For example, earlier this year, Augustinian nuns opened the doors of their cloister for the first time in 150 years. Quito Eterno was in charge of the visits, and all the available tours were fully booked weeks in advance.

Quito Eterno is only one part of a larger process of reviving the center, including changes in policy as well as hundreds of millions of dollars in public and private investment to restore historic buildings. A strengthened tourism police also helped make some of the main streets safer.

Still, "Quito Eterno managed to open up a niche that had not been exploited so far," says Alfonso Ortíz, an architect and academic who led the renovation efforts in the historic center. "There used to be no instruments to get to know the old town. Quito Eterno created a way to enjoy the city without leaving academic accuracy to the side."

La Ronda street in downtown Quito (Guillermo Granja/Reuters)

With the many positive changes have come some negatives: slow gentrification of the area, with apartment complexes going up, prices rising, and foreigners and five-star hotels moving in.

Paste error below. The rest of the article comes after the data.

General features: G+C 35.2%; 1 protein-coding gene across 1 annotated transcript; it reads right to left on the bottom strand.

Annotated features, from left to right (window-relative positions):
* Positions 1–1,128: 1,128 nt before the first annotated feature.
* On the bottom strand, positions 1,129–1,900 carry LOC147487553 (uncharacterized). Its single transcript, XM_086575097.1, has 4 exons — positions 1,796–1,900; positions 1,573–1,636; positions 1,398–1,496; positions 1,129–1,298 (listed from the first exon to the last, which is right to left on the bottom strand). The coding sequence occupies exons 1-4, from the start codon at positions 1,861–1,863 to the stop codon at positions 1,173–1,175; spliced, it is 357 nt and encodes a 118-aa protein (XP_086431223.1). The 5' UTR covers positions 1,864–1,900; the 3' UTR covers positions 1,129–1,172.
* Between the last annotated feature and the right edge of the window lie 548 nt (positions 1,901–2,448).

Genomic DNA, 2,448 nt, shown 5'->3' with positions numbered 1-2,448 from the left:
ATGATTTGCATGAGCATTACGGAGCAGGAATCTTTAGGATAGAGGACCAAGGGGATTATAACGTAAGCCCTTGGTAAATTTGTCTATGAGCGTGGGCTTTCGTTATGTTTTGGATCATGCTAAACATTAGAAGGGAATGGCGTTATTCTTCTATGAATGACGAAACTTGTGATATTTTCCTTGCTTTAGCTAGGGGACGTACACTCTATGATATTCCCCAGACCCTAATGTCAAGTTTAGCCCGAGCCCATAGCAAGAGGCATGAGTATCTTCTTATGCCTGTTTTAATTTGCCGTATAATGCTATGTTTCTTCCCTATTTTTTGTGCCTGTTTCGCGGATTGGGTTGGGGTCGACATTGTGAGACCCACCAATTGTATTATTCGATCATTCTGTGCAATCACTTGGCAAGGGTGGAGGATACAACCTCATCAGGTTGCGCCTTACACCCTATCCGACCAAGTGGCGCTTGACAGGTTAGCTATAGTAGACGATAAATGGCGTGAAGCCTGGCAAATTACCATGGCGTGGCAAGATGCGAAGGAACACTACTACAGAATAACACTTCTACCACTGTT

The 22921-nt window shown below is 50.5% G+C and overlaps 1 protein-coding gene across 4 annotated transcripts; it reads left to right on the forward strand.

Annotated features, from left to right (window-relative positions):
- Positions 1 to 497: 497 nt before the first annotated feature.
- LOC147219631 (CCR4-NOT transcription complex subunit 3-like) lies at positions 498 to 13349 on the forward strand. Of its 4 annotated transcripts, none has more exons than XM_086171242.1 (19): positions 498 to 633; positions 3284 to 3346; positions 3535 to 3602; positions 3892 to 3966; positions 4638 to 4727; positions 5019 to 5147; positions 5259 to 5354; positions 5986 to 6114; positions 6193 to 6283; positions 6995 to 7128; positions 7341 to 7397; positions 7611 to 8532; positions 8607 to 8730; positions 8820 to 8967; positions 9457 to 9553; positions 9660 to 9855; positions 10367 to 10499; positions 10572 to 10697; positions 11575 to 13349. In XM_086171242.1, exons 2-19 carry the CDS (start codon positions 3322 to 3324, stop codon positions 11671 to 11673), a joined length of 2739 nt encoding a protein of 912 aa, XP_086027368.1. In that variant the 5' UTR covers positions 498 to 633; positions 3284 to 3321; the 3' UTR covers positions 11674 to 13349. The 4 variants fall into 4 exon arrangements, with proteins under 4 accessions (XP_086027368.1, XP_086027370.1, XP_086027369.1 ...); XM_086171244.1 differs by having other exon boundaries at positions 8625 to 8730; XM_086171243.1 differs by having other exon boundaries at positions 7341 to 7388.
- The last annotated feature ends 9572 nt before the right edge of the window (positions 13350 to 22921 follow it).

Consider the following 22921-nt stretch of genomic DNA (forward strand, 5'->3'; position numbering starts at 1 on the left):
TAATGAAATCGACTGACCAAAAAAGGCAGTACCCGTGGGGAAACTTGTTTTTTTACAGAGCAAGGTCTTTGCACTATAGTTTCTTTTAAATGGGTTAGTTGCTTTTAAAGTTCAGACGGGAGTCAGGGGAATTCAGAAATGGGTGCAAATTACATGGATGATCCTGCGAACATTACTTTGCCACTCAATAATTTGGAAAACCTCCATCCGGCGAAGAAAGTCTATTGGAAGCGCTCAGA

La Ronda street is a classic example. The area used to be very traditional, with many craftspeople working out of their homes. Now it is known for its nightlife and prices are too high for many locals, who are moving out.

Quito Eterno works out of an office on La Ronda in a conscious effort to reverse this trend. "We are still trying to find a balance: up to which point can tourism be managed, so that it doesn't ruin the atmosphere and veracity of the old town?" Cevallos asks.

About the Author

Most Popular

  1. photo: An elderly resident of a village in Japan's Gunma Prefecture.

    In Japan’s Vanishing Rural Towns, Newcomers Are Wanted

    Facing declining birthrates and rural depopulation, hundreds of “marginal villages” could vanish in a few decades. But some small towns are fighting back.

  2. Design

    How Advertising Conquered Urban Space

    In cities around the world, advertising is everywhere. We may try to shut it out, but it reflects who we are (or want to be) and connects us to the urban past.

  3. Equity

    Bernie Sanders and AOC Unveil a Green New Deal for Public Housing

    The Green New Deal for Public Housing Act would commit up to $180 billion over a decade to upgrading 1.2 million federally owned homes.

  4. Life

    Tailored Place-Based Policies Are Key to Reducing Regional Inequality

    Economist Timothy Bartik details the need for place-based policy to combat regional inequality and help distressed places—strategies outlined in his new book.

  5. photo: Chilean police clash with anti-government demonstrators during a protest in Santiago, Chile.

    What’s Behind the Wave of Urban Protests?

    The slums of the world’s growing cities have become staging grounds for demonstrations against corruption, inequality, and municipal dysfunction.